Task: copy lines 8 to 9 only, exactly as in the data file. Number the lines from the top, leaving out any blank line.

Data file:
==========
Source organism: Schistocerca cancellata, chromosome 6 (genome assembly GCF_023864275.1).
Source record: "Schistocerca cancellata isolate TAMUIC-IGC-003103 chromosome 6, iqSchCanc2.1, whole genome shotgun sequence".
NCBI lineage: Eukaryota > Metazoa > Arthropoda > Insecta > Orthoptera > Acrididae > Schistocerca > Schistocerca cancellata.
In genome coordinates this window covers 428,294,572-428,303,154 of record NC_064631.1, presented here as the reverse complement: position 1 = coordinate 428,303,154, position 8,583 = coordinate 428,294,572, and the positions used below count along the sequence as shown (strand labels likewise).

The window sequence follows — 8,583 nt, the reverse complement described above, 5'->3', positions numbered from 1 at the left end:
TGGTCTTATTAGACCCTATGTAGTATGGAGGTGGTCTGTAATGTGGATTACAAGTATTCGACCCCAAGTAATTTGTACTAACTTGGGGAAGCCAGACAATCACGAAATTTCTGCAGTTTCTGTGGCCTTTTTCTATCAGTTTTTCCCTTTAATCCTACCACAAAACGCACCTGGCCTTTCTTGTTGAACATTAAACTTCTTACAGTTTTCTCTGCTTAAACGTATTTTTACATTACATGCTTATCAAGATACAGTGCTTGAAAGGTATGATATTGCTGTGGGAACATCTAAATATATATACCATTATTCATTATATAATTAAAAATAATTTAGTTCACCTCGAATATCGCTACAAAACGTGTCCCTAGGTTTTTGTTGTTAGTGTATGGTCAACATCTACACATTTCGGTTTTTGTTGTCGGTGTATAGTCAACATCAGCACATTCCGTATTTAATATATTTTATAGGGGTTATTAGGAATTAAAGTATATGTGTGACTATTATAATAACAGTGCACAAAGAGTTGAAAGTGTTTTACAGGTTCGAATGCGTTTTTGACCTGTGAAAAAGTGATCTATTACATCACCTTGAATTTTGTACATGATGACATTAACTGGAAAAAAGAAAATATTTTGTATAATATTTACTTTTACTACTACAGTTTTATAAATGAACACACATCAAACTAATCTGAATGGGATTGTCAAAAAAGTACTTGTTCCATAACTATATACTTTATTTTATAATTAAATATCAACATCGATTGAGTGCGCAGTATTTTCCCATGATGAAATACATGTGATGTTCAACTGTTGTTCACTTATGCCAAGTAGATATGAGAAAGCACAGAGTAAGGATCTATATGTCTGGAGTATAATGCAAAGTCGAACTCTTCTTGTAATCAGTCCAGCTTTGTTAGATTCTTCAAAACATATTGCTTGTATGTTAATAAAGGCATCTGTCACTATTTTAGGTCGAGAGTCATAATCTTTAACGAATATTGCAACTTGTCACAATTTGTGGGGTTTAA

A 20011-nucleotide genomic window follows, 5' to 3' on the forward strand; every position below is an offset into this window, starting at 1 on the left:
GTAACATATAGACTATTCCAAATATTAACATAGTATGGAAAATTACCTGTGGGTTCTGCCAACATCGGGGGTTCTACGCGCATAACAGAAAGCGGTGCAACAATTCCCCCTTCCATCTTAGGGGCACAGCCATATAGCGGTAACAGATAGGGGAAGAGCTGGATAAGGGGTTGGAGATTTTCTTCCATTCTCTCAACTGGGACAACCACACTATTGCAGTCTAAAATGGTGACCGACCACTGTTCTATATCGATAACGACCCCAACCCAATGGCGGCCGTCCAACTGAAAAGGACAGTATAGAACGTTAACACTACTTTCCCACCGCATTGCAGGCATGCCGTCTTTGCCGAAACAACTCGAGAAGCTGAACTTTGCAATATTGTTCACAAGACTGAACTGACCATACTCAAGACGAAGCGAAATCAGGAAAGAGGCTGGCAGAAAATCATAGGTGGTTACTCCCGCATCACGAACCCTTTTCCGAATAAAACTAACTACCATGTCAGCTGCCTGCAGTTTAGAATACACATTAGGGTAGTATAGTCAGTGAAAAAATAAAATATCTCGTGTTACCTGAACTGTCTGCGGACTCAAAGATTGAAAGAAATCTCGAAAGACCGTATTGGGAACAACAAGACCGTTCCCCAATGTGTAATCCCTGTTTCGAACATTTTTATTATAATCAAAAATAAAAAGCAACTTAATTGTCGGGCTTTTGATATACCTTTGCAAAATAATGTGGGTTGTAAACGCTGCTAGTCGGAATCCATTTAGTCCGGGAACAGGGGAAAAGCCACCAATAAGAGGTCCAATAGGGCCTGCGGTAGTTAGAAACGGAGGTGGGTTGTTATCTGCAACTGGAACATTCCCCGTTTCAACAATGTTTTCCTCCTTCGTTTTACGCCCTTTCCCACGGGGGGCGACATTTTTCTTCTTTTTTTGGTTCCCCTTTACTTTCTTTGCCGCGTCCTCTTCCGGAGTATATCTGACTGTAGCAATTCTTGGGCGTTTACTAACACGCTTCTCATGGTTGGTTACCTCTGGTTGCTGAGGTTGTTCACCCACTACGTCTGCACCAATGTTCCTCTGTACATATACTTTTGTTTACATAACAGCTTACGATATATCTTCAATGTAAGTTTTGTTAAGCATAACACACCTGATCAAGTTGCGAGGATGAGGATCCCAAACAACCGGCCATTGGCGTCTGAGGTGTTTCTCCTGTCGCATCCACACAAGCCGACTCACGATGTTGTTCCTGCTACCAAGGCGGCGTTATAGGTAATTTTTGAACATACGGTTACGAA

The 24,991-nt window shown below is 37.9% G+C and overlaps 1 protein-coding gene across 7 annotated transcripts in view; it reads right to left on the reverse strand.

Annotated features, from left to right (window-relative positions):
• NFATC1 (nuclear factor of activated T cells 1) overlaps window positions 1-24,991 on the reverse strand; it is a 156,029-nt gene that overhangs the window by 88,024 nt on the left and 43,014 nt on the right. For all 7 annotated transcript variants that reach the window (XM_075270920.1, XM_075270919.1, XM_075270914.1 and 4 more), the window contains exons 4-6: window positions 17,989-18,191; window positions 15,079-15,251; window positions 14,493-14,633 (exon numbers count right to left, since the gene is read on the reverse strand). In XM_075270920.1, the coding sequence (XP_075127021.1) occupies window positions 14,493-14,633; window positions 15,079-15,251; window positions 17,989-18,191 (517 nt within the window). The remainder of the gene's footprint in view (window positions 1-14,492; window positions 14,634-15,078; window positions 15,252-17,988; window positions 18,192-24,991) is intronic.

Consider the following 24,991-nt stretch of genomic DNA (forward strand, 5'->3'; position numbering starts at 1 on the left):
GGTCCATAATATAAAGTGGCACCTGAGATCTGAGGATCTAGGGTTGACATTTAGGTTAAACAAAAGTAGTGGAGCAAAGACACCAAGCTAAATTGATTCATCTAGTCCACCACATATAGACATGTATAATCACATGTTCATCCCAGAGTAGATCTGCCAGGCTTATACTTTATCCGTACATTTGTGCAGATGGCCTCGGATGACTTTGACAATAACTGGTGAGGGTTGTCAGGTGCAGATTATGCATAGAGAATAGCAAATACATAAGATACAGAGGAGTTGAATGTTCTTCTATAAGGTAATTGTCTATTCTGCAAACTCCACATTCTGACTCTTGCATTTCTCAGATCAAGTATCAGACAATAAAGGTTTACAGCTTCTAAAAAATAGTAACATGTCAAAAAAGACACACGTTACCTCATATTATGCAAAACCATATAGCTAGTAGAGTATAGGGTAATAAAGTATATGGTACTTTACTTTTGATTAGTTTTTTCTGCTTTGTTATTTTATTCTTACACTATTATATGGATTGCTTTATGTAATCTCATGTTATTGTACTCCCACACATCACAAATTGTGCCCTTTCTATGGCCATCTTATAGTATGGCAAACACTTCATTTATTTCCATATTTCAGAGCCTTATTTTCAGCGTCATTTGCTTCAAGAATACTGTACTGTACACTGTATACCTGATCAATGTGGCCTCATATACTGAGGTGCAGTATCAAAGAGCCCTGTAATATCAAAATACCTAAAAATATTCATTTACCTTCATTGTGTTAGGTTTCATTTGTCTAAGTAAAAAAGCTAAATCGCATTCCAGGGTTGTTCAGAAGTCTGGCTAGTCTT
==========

GTAACATATAGACTATTCCAAATATTAACATAGTATGGAAAATTACCTGTGGGTTCTGCCAACATCGGGGGTTCTACGCGCATAACAGAAAGCGGTGCAACAATTCCCCCTTCCATCTTAGGGGCACAGCCATATAGCGGTAACAGATAGGGGAAGAGCTGGATAAGGGGTTGGAGATTTTCTTCCATTCTCTCAACTGGGACAACCACACTATTGCAGTCTAAAATGGTGACCGACCACTGTTCTATATCGATAACGACCCCAACCCAATGGCGGCCGTCCAACTGAAAAGGACAGTATAGAACGTTAACACTACTTTCCCACCGCATTGCAGGCATGCCGTCTTTGCCGAAACAACTCGAGAAGCTGAACTTTGCAATATTGTTCACAAGACTGAACTGACCATACTCAAGACGAAGCGAAATCAGGAAAGAGGCTGGCAGAAAATCATAGGTGGTTACTCCCGCATCACGAACCCTTTTCCGAATAAAACTAACTACCATGTCAGCTGCCTGCAGTTTAGAATACACATTAGGGTAGTATAGTCAGTGAAAAAATAAAATATCTCGTGTTACCTGAACTGTCTGCGGACTCAAAGATTGAAAGAAATCTCGAAAGACCGTATTGGGAACAACAAGACCGTTCCCCAATGTGTAATCCCTGTTTCGAACATTTTTATTATAATCAAAAATAAAAAGCAACTTAATTGTCGGGCTTTTGATATACCTTTGCAAAATAATGTGGGTTGTAAACGCTGCTAGTCGGAATCCATTTAGTCCGGGAACAGGGGAAAAGCCACCAATAAGAGGTCCAATAGGGCCTGCGGTAGTTAGAAACGGAGGTGGGTTGTTATCTGCAACTGGAACATTCCCCGTTTCAACAATGTTTTCCTCCTTCGTTTTACGCCCTTTCCCACGGGGGGCGACATTTTTCTTCTTTTTTTGGTTCCCCTTTACTTTCTTTGCCGCGTCCTCTTCCGGAGTATATCTGACTGTAGCAATTCTTGGGCGTTTACTAACACGCTTCTCATGGTTGGTTACCTCTGGTTGCTGAGGTTGTTCACCCACTACGTCTGCACCAATGTTCCTCTGTACATATACTTTTGTTTACATAACAGCTTACGATATATCTTCAATGTAAGTTTTGTTAAGCATAACACACCTGATCAAGTTGCGAGGATGAGGATCCCAAACAACCGGCCATTGGCGTCTGAGGTGTTTCTCCTGTCGCATCCACACAAGCCGACTCACGATGTTGTTCCTGCTACCAAGGCGGCGTTATAGGTAATTTTTGAACATACGGTTACGAA

The 24,991-nt window shown below is 37.9% G+C and overlaps 1 protein-coding gene across 7 annotated transcripts in view; it reads right to left on the reverse strand.